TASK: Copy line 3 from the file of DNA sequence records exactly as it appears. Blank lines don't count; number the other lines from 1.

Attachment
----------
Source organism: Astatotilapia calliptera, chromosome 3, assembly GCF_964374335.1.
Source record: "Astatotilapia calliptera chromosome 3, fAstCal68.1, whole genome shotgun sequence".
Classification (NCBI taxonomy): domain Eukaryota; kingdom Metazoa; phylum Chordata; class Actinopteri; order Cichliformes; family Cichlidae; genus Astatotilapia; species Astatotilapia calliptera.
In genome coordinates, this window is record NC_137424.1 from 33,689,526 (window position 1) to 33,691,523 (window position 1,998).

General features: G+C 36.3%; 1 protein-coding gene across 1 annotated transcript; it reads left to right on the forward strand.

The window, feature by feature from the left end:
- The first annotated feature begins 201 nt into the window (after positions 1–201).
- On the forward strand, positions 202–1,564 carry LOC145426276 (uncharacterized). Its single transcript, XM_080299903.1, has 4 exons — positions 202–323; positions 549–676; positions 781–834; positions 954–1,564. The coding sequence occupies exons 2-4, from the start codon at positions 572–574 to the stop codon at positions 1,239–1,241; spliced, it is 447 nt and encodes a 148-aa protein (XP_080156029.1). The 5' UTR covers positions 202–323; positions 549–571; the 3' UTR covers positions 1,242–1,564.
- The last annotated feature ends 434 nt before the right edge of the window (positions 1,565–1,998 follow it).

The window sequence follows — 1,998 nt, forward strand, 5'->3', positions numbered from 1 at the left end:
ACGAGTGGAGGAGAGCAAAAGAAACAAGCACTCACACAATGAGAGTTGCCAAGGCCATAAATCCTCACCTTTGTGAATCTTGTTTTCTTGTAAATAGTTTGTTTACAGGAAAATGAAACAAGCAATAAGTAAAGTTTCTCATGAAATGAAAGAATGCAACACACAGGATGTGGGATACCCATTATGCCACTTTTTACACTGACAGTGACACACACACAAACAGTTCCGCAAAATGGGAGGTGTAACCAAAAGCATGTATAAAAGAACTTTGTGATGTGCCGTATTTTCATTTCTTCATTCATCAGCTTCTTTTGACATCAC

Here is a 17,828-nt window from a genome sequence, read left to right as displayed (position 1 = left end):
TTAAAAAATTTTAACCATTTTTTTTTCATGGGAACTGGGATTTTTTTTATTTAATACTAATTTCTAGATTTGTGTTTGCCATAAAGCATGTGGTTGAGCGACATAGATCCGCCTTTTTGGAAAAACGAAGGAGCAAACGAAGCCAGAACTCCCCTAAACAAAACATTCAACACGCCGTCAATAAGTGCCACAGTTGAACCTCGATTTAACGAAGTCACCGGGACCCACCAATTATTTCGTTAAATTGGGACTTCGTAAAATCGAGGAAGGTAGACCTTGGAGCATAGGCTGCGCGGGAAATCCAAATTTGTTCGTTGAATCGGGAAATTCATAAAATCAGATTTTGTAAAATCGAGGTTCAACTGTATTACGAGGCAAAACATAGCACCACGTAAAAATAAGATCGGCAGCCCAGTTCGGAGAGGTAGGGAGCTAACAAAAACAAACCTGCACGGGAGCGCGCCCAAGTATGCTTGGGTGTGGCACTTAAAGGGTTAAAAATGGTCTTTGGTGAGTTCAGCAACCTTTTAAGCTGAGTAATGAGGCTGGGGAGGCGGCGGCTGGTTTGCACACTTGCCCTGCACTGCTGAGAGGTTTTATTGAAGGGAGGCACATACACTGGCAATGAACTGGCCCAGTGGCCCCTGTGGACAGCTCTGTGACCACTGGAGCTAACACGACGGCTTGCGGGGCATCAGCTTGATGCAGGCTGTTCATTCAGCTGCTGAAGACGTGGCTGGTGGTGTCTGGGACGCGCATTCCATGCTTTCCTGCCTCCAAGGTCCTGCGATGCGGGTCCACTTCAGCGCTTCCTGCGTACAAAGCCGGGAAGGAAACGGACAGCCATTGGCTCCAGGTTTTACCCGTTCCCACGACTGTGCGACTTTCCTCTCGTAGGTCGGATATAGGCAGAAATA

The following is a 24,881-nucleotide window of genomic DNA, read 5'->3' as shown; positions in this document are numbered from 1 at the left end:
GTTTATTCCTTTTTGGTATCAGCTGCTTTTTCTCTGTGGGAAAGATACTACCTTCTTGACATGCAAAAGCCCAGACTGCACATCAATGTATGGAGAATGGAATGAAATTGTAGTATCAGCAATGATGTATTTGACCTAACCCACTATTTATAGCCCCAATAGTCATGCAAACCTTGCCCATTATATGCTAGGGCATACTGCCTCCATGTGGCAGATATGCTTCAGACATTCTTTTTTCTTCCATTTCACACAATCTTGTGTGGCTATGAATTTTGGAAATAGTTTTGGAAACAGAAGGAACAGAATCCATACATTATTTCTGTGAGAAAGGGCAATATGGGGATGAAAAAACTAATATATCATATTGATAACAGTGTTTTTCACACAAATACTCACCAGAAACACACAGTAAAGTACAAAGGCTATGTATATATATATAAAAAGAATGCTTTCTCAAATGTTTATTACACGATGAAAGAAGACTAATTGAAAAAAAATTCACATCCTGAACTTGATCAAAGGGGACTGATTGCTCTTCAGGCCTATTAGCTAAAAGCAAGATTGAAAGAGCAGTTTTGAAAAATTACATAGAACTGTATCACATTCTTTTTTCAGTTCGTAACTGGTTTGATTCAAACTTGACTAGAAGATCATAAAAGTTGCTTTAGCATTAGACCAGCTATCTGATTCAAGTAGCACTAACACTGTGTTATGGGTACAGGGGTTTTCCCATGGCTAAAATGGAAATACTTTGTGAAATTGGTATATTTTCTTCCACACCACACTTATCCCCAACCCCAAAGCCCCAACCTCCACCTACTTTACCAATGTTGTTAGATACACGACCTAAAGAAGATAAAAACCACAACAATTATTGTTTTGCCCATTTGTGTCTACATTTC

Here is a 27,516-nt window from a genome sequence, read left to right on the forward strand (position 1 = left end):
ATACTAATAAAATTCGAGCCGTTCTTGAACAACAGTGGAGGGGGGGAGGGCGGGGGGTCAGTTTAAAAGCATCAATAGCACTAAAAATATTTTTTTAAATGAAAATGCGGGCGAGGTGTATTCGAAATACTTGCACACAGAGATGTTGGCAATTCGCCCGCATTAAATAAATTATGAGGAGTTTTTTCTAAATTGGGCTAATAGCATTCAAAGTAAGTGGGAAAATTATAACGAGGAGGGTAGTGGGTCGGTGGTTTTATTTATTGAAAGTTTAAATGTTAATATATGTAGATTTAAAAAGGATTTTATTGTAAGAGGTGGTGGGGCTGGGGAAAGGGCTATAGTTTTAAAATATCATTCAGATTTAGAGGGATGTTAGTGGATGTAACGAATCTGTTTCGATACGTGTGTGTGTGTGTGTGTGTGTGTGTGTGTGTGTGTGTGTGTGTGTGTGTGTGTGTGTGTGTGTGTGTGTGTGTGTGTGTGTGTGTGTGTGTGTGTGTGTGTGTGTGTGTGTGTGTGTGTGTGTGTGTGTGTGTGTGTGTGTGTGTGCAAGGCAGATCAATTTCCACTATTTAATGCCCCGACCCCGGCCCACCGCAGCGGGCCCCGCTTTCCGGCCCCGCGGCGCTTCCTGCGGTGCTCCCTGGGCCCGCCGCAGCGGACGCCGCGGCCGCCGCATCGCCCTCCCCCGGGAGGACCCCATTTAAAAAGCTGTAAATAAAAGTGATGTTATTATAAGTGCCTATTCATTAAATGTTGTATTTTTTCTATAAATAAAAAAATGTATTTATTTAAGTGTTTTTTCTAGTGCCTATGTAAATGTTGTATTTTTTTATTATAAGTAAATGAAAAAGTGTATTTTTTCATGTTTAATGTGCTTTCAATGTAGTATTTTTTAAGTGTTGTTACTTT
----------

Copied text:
Classification (NCBI taxonomy): domain Eukaryota; kingdom Metazoa; phylum Chordata; class Actinopteri; order Cichliformes; family Cichlidae; genus Astatotilapia; species Astatotilapia calliptera.